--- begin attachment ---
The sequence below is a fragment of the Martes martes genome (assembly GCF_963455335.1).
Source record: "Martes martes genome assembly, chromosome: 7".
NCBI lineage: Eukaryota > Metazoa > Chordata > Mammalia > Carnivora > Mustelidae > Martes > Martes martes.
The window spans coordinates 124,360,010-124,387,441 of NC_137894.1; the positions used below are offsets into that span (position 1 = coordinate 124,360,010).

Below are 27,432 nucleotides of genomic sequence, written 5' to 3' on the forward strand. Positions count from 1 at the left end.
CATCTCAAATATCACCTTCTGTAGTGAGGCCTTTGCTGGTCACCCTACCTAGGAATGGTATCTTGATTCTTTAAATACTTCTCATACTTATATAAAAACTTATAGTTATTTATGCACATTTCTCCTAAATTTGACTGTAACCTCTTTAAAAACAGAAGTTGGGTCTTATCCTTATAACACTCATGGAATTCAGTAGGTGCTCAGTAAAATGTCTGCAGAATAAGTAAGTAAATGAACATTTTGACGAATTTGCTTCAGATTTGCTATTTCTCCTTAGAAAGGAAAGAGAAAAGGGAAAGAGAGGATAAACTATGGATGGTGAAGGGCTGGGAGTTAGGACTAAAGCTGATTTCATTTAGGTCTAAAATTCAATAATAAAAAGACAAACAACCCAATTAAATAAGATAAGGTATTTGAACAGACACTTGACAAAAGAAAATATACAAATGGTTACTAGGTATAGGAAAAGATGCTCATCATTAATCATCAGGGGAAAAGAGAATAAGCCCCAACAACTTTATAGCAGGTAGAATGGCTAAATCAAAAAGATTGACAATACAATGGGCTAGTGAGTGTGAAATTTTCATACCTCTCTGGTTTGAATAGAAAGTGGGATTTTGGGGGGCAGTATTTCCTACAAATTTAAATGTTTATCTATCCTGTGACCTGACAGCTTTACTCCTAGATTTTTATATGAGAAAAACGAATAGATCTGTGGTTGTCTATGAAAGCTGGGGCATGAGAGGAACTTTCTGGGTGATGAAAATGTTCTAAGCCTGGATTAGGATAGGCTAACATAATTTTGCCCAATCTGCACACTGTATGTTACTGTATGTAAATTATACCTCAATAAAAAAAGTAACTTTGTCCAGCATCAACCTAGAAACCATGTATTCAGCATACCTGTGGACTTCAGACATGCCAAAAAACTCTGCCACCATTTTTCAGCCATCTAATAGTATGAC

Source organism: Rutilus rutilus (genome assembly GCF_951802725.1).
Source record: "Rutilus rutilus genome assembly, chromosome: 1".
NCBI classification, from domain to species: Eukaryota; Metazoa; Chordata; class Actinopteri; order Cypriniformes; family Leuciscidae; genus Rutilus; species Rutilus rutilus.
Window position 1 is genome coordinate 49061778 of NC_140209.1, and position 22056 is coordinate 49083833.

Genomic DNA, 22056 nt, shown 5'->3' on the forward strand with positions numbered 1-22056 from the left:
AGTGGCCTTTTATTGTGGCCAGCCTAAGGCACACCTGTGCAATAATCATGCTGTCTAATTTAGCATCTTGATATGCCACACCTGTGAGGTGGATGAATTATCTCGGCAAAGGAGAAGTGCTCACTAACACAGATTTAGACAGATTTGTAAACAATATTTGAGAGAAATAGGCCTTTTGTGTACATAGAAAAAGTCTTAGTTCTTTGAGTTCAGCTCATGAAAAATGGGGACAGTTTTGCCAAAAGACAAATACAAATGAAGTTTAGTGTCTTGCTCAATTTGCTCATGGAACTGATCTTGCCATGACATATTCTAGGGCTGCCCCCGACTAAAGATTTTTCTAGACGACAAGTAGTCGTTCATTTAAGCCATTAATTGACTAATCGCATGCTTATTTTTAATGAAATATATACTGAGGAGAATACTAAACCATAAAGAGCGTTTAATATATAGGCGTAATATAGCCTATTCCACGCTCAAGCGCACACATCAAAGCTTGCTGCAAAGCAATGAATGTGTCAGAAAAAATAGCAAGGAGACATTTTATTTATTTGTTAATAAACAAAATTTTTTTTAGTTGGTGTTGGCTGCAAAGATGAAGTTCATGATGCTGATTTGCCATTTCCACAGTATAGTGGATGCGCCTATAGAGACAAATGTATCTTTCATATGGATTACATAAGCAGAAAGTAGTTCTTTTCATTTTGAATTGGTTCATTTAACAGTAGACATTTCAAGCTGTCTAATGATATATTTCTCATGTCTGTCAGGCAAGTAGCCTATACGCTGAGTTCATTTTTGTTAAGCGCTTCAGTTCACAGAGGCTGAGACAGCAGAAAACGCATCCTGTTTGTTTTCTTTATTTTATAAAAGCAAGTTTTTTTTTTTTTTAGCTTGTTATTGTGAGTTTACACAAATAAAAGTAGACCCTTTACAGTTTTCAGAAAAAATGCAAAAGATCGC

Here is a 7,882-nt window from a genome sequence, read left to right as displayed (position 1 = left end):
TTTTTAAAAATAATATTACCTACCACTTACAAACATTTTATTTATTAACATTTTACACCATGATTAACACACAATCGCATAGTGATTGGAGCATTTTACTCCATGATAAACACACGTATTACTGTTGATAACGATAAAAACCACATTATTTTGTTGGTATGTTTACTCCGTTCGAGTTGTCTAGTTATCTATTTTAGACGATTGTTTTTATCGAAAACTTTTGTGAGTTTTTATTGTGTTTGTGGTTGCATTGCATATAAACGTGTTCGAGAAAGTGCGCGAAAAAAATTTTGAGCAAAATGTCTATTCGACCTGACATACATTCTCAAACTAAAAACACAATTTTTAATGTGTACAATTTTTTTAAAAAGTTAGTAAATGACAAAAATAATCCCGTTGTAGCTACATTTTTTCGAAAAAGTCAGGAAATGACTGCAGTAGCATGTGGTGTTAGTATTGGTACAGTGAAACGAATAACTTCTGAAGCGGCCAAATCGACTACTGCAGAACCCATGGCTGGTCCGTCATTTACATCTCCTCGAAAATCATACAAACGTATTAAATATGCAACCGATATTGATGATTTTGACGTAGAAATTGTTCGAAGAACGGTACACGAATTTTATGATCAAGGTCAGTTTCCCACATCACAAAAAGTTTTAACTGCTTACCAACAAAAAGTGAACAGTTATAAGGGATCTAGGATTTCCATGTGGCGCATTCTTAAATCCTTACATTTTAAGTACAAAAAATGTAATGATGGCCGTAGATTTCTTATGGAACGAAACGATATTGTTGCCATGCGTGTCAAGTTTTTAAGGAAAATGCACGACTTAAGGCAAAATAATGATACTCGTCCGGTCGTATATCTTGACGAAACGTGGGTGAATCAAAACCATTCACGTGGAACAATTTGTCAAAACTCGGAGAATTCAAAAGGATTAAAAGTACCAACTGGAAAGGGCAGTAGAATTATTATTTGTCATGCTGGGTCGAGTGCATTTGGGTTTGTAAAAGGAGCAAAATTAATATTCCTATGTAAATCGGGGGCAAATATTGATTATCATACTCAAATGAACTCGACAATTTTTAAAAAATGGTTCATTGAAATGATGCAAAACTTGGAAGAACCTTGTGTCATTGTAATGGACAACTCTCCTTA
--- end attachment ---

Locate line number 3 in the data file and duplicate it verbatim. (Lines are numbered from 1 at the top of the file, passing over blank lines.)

NCBI lineage: Eukaryota > Metazoa > Chordata > Mammalia > Carnivora > Mustelidae > Martes > Martes martes.